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Plot Holes

Transamerica’s gender-bending performance could use a little story.

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So many recent movies with Sundance heritage'either actual or just ideological'are basically a performance in search of a story. First-time writer-directors seem to have a particular bent for building overwrought dramas, heist capers or the old reliable road-trip black comedy around an actor taking near-scale pay to gain weight, wear funny outfits, try out a bizarre accent or affect a lazy eye. Actors of a certain age and second-tier status will do anything to stretch to conspicuous lengths, at least subconsciously hoping for the acting-award nominations that will allow her to sign that many-zeroed contract to play Harrison Ford’s next wife as he saves his family again from brooding, well-dressed Europeans who hate freedom.



Transamerica, the road-trip black comedy from first-time writer-director Duncan Tucker, probably would be a hackneyed, plotless shell of a touchy-feely disaster without the Oscar-nominated performance of Felicity Huffman as Bree, who used to be Stanley. She’s a preoperative male-to-female transsexual who is nearly ready to complete the transformation she’s already begun in everyday life. Tucker and Huffman patiently fill in the details of her Blanche DuBois life: She works in a Mexican restaurant and does phone sales from her crummy Los Angeles apartment, and she wears too much pink while taking hormones, practicing her feminine diction and doing all the little cosmetic things to get her ready for The Big Subtraction.



So there’s everything you need for a 25-minute character study, with Huffman’s pronounced jawline and sunken eyes proving a perfect setting for this conflicted mind. It’s easy to be flashy in this role, with the camera trained on her at nearly every moment, but Huffman also punctuates Tucker’s character with marvelous quirks, from her rolling enunciation of Bree’s flowery vocabulary to her attempts to get rid of the few remaining masculine movements in her repertoire of muscle memory.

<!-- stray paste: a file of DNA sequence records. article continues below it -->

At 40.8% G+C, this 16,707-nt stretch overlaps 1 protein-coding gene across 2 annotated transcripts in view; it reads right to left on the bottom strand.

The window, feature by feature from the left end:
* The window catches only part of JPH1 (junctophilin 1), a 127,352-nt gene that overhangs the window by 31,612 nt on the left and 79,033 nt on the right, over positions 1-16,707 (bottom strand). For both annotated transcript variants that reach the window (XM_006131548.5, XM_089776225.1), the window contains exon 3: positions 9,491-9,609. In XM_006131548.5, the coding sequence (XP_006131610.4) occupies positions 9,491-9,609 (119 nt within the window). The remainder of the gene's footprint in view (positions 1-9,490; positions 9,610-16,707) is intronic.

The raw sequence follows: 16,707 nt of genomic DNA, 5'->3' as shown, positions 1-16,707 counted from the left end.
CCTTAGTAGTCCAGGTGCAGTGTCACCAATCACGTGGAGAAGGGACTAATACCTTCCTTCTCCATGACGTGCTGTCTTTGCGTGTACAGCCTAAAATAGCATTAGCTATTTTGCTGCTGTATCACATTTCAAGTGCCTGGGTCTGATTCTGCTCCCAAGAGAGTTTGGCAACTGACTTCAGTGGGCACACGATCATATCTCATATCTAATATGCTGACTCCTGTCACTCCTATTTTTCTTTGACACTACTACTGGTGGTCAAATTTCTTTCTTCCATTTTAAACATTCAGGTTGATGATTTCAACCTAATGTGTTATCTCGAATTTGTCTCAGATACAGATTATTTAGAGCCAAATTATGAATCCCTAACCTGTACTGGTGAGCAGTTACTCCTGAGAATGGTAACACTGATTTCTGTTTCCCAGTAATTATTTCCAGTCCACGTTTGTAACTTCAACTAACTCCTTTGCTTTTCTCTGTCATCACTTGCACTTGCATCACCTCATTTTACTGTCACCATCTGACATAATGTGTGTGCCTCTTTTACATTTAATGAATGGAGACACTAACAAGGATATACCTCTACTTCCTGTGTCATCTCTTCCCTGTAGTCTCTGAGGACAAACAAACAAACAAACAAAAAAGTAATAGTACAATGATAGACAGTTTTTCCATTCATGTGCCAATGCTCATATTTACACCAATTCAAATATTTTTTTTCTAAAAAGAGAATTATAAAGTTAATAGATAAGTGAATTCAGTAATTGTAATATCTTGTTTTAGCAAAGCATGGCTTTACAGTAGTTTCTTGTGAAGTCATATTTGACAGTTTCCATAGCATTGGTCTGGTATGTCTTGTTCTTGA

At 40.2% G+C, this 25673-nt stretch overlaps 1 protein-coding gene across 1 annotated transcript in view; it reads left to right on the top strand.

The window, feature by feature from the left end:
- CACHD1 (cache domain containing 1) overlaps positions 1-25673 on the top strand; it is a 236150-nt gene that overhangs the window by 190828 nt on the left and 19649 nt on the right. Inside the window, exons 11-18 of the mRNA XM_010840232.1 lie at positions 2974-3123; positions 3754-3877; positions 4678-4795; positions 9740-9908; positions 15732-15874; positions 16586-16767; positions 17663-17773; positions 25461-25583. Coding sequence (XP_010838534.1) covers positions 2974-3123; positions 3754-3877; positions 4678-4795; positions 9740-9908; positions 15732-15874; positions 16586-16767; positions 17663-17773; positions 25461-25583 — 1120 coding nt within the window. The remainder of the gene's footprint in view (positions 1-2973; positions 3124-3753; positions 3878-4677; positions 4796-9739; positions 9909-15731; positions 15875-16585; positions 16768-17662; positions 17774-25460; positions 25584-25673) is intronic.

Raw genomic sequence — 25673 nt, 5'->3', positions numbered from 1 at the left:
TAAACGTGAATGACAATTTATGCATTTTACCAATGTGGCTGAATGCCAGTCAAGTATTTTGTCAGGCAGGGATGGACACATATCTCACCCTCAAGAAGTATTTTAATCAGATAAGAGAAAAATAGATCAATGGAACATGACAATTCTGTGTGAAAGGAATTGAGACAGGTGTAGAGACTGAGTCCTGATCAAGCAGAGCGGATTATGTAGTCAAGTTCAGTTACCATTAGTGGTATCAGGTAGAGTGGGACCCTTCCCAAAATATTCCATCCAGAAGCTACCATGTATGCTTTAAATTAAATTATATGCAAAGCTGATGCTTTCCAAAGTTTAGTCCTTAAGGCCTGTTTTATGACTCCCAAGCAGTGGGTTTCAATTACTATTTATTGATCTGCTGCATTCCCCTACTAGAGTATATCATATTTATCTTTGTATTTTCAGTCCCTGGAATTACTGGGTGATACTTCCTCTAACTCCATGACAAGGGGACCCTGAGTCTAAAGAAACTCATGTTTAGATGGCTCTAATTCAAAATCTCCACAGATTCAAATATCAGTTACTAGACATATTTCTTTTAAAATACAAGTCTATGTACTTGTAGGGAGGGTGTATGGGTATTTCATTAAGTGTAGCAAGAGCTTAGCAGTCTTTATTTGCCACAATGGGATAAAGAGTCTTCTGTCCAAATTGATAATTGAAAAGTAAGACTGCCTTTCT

But where do you go after 25 minutes of studied Oscar-bait character development? Well, you make up some yarn about Bree having a long-lost son named Toby (Kevin Zegers) who she unknowingly fathered during a college experiment in straight-male sexuality'and now he’s 17 and in jail in New York for street hustling. That’s not what you want to hear one week before your sex-change operation. Bree’s psychiatrist (Elizabeth Pena) believes she’s got to deal with this bit of baggage hindering the transformation, so she embarks on the aforementioned road trip back East to meet Toby, essentially posing as a Christian missionary determined to turn around this rough kid.



Because he says he wants to move to Los Angeles to be a gay-porn star, they detour through Kentucky to the kid’s hometown, and they meet up with a few quirky characters, including a guy in a white hat (Graham Greene) who takes a shine to Bree. They also end up on a side trip to Arizona, thanks to some peyote-addled dude that probably loves independent film, for a histrionic meeting with her parents (Fionnula Flanagan and Burt Young) and sister (Carrie Preston), who have never seen Bree as a woman and certainly don’t know Stanley has a son.



It’s possible Tucker spent all his time thinking about the character, then just threw together something for her to do in the final few days before production. The standard road-trip touchstones all get touched before Bree and Toby reach her parents’ place for an over-the-top explosion of pent-up neuroses and prejudices. I suppose it’s entertaining, in a very-special-episode-of-a-sitcom type of way, but it’s also got little to do with the delicate, strange character we saw in the film’s solid opening scenes. Huffman is reduced to playing Bree in somebody else’s movie, and the entire road trip ultimately seems as discordant as being a woman trapped in a man’s body. And in the movies, there’s nothing to nip and tuck to make it all better.

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